The Ministry of Interior issued a directive on Monday to all provincial and district councillors, reminding them that any adviser or assistant positions they were assigned before March’s municipal, provincial and district council elections were no longer valid.
The directive also stated that advisers or assistants appointed after the election must only hold one position as an adviser, assistant or councillor.
The directive, issued by Minister of Interior Sar Kheng, said the ministry had been made aware that there are provincial and district councillors in office who had been appointed advisers or assistants before the election.
If those individuals were elected during the March polls, the directive continued, they could only hold their elected position, with their previously held positions as advisers or assistants now void.
The directive also said all elected councillors who had been appointed as advisers or assistants after the election must decide between their roles and only receive one salary.
Ministry of Interior spokesperson Phat Sophanit could not be reached for comment on the directive.
Ros Pharith, the Svay Rieng province deputy governor, said on Tuesday that he had seen the directive and his administration would follow it.
He said he will check to see if any of his current councillors had held an advisory position before the election and would ensure government officials in his department were receiving only one salary.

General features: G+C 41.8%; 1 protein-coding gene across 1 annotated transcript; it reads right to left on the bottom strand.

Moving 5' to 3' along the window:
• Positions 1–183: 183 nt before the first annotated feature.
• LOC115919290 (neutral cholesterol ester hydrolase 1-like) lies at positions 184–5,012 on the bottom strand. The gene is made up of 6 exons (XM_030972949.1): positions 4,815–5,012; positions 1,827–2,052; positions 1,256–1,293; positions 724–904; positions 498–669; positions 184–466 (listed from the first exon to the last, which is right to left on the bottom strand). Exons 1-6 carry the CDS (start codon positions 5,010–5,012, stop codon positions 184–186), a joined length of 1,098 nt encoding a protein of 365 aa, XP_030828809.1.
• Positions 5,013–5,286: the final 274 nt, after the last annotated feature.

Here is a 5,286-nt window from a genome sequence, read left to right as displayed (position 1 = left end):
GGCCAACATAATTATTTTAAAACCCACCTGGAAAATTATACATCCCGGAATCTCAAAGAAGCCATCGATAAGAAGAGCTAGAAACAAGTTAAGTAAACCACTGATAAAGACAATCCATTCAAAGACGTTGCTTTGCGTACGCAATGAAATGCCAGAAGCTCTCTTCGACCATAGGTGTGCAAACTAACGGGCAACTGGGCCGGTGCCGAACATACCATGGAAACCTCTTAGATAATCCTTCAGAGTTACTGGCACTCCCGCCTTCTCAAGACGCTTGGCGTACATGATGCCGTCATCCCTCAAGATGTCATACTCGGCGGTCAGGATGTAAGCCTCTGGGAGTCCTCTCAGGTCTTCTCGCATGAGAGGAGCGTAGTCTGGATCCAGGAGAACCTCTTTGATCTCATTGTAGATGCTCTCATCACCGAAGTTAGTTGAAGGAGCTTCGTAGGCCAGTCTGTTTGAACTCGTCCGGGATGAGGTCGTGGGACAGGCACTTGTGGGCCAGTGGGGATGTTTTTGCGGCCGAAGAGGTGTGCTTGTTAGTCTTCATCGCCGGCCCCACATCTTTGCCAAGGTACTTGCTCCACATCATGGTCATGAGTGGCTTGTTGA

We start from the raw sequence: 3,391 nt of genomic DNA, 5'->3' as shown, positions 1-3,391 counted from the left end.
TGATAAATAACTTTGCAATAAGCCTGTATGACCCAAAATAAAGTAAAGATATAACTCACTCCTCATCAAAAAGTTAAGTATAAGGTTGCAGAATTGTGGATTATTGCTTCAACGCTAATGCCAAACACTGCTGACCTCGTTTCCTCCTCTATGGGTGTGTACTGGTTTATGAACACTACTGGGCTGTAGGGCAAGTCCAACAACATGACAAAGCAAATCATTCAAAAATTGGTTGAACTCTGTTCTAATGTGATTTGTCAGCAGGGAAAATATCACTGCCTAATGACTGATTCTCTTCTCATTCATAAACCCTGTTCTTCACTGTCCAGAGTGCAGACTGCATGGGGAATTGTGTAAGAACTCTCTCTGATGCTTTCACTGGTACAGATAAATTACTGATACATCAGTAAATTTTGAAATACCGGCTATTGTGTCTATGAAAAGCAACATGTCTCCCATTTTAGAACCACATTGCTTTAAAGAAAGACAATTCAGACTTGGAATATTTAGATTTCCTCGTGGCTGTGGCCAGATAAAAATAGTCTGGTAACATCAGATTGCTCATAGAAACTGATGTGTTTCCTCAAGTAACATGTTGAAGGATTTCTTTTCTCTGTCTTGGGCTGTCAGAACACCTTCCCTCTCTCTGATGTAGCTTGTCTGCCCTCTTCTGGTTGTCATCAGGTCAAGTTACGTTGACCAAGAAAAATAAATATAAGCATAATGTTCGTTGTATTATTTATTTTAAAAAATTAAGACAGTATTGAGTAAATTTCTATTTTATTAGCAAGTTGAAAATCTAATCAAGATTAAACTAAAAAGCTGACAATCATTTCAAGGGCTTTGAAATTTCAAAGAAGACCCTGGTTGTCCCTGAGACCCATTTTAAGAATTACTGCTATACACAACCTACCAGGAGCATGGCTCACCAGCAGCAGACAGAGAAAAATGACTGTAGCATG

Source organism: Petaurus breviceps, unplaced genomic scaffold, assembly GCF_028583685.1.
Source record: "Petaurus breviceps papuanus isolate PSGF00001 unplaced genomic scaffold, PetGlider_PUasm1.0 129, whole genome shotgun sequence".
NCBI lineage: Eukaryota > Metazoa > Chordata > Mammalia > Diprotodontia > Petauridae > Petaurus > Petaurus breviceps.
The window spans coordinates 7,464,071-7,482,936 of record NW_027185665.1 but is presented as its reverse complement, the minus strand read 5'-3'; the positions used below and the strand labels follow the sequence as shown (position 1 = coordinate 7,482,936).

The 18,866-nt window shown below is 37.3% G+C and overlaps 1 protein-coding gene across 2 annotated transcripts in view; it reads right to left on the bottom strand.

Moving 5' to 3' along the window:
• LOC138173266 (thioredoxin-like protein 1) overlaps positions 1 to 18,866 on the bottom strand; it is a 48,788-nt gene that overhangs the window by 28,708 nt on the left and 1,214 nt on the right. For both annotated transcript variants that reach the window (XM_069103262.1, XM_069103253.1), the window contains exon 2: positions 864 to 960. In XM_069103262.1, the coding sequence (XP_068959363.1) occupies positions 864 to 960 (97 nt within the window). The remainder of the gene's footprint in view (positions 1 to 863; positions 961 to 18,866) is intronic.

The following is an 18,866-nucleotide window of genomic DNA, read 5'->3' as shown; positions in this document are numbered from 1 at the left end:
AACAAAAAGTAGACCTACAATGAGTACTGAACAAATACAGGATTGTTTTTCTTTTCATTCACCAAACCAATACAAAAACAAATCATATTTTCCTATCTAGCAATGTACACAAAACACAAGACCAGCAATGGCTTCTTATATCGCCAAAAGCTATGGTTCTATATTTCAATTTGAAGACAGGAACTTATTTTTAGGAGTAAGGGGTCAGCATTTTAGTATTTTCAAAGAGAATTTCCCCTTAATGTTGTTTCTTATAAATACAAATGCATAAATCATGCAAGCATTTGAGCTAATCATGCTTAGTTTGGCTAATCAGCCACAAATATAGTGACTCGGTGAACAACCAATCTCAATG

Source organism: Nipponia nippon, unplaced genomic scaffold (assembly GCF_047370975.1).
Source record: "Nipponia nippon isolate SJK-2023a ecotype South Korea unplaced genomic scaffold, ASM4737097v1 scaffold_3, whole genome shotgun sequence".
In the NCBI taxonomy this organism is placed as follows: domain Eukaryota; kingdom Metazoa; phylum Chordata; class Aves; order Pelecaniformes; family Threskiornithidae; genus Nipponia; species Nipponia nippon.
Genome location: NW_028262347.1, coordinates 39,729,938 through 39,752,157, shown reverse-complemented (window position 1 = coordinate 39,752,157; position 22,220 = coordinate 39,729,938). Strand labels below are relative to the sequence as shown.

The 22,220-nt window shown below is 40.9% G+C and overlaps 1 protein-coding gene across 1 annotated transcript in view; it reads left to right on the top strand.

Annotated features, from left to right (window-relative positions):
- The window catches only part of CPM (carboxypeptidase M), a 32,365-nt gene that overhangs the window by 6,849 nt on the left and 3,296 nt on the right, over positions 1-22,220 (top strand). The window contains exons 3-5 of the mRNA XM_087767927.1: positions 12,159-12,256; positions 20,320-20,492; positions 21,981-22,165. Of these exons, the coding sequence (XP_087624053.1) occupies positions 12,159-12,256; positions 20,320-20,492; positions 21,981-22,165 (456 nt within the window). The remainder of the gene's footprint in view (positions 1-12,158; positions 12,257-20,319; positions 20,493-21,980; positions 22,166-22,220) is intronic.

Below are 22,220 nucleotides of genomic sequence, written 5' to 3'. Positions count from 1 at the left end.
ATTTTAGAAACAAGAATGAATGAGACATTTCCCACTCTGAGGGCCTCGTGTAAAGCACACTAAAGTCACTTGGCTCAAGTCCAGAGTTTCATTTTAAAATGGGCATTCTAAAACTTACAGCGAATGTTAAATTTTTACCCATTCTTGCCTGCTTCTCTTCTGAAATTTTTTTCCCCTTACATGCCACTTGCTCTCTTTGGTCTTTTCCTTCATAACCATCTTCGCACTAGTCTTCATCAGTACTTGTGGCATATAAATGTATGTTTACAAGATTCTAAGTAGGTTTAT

“I am not sure if anyone in my department holds two positions, but this directive is to prevent such things from happening. If they have two positions, they need to take only one of them. So they should think which one is best for them and take it,” he said.
Vei Samnang, the Kampong Speu provincial governor, said the directive made it clear that a civil servant must hold only one position in order to carry out work with due attention.
“Maybe in some places those who were elected as provincial councillors still hold positions as advisers or assistants and have not resigned from those positions. So, this is just a reminder to them to leave that position,” Samnang said.
San Chey, the Affiliated Network for Social Accountability executive director, said government officials should only hold one position and it is strange to hear that some provincial or district councillors had previously been appointed as advisers or assistants.
He said elected officials should only serve in the position that the constituents elected them for.
“I think it is a good idea to annul the positions as advisers or assistants for those in the position of councillor,” he said.
Meanwhile, Sar Kheng said on Tuesday that the government’s decentralising efforts were facing challenges as some national leaders who wished to retain power were impeding the process.
“We intend to reform the district and city [administration] structures. If this has not been done, the administration will be abandoned and it will be wasting of a lot of resources from the national budget,” he said, urging authorities to speed up the reforms.